Russian Journal of Applied Chemistry, 2011, Vol. 84, No. 10, pp. 1721−1725.
Pleiades Publishing, Ltd., 2011.
Original Russian Text © E.A. Strel’tsova, I.V. Puzyreva, O.V. Volyuvach, 2011, published in Zhurnal Prikladnoi Khimii, 2011, Vol. 84, No. 10, pp. 1630−1634.
OF SYSTEMS AND PROCESSES
Adsorption of Alkylammonium Chlorides by Freshly
Precipitated Aluminum and Iron(III) Hydroxides
E. A. Strel’tsova, I. V. Puzyreva, and O. V. Volyuvach
Mechnikov National University, Odessa, Ukraine
Received June 29, 2010
Abstract—Adsorption of alkylammonium chlorides by freshly precipitated hydroxides of aluminum and iron(III)
was studied. Equations most fully describing the experimentally obtained data were chosen.
The increasing variety of cationic surfactants
and their wide use in various industries  results
in contamination of open water basins with these
compounds . Although the total content of cationic
surfactants in wastewater is low, they are highly
toxic and poorly biodegradable, which predetermines
a scientiﬁ c and practical interest in the problem of their
One of the simplest and most promising methods for
recovery of cationic surfactants from industrial solutions
and wastewater is their adsorption microﬂ otation 
based on the adsorption of surfactants by specially
selected adsorbents-carriers introduced into the system
in amounts that, on the one hand, are sufﬁ cient for
nearly complete adsorption of surfactants and, on the
other hand, can be fully hydrophobized.
To conclusively solve the problem of the application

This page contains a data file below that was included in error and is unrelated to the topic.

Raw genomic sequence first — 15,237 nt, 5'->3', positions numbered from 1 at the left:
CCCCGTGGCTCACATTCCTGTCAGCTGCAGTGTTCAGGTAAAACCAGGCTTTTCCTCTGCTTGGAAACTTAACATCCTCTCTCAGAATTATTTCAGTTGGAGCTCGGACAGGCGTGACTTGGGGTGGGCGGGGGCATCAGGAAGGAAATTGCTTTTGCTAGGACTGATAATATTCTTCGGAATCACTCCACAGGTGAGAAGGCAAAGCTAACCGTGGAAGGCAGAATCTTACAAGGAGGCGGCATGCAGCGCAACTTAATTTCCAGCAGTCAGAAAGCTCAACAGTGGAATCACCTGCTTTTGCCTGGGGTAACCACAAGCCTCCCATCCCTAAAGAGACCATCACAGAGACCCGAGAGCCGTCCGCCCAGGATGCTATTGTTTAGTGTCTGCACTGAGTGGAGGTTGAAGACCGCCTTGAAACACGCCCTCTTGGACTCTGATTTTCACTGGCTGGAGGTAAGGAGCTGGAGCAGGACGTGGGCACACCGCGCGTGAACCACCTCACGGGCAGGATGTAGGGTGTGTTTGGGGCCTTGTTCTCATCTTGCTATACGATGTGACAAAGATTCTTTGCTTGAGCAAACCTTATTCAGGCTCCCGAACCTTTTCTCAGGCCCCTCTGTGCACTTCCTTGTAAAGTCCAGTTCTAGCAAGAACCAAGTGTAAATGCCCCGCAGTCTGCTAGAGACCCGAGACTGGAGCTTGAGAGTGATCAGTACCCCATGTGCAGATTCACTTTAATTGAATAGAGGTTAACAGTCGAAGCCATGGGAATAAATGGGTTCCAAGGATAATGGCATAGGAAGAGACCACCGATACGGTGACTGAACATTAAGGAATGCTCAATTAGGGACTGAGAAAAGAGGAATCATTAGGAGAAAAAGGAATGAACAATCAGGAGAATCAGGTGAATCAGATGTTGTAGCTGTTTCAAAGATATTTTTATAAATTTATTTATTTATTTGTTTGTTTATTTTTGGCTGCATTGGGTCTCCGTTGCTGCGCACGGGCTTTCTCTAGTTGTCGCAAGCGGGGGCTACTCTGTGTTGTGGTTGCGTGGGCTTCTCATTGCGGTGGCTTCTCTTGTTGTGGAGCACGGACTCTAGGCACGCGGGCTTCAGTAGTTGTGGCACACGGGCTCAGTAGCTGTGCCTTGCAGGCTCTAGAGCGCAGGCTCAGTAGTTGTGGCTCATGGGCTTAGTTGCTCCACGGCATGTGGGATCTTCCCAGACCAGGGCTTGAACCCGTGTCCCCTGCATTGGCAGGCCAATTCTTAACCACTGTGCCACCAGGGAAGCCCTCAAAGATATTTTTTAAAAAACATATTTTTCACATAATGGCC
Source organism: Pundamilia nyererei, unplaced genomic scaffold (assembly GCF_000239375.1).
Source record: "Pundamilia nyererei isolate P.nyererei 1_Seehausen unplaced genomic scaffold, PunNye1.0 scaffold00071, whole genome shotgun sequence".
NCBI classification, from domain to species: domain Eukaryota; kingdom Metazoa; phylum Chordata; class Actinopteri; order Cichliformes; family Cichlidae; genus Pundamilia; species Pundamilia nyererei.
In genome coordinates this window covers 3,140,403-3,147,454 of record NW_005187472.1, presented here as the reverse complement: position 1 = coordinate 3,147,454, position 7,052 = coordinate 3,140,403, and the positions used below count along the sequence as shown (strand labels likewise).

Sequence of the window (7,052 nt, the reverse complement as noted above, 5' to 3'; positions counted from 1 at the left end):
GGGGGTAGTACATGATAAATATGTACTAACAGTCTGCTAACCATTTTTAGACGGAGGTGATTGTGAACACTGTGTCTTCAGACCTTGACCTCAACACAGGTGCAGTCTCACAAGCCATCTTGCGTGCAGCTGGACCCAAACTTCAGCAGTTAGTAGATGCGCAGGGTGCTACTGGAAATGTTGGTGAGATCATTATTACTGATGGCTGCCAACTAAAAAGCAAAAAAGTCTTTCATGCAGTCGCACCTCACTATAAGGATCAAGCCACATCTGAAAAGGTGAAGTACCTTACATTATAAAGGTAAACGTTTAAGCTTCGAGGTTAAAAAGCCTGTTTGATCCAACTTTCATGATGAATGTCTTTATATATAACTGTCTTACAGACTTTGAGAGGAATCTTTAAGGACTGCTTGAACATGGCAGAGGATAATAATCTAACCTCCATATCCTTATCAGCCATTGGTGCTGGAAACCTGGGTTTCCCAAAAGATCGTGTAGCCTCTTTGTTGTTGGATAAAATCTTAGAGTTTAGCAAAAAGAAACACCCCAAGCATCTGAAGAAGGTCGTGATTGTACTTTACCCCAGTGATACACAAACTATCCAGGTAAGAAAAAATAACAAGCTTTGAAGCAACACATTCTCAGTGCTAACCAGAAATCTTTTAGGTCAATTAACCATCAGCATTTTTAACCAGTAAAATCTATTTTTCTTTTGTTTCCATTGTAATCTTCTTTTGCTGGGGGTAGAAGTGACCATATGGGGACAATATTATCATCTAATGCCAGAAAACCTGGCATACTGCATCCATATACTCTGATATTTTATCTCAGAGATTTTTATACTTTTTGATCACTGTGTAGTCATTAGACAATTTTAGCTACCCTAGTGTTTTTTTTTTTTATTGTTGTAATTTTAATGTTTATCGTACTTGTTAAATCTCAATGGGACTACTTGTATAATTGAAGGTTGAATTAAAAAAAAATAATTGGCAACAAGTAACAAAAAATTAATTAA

advisability of an adsorbent-carrier, it is necessary
to know the fundamental aspects of the adsorption of
cationic surfactants on their surface and to determine its
The goal of our study was to examine the adsorption
of alkylammonium chlorides (AACs) by freshly
precipitated aluminum and iron(III) hydroxides and to
choose adsorption isotherm equations that would most
fully describe experimentally obtained data.
As objects of study served aqueous solutions of AACs
containing 12 to 18 carbon atoms in the hydrocarbon
radical: dodecyl-, hexadecyl-, and octadecylammonium
chlorides (DDAC, HDAC, ODAC). Freshly precipitated
aluminum and iron(III) hydroxides were used as
Aluminum hydroxide was produced by peptization,
for which purpose aqueous ammonia was added to
a 1% solution of aluminum chloride . The resulting
precipitate was several times washed by decantation and
ﬁ ltered, after which several drops of a 0.1 M solution
of hydrochloric acid were added. The peptization
continued for 2–3 h.
Iron(III) hydroxide was produced by hydrolysis of
iron(III) chloride (Krecke method) . For this purpose,
a 2% solution of iron(III) chloride was introduced in
small portions into distilled water heated to boiling.
The solution turned bright red, and, on being cooled,
changed its coloration because of the reversibility of
the hydrolysis process occurring in accordance with the
O ' Fe(OH)
O ' Fe(OH)
Cl + 2HCl
' FeOCl + 2HCl + H
FeOCl ' FeO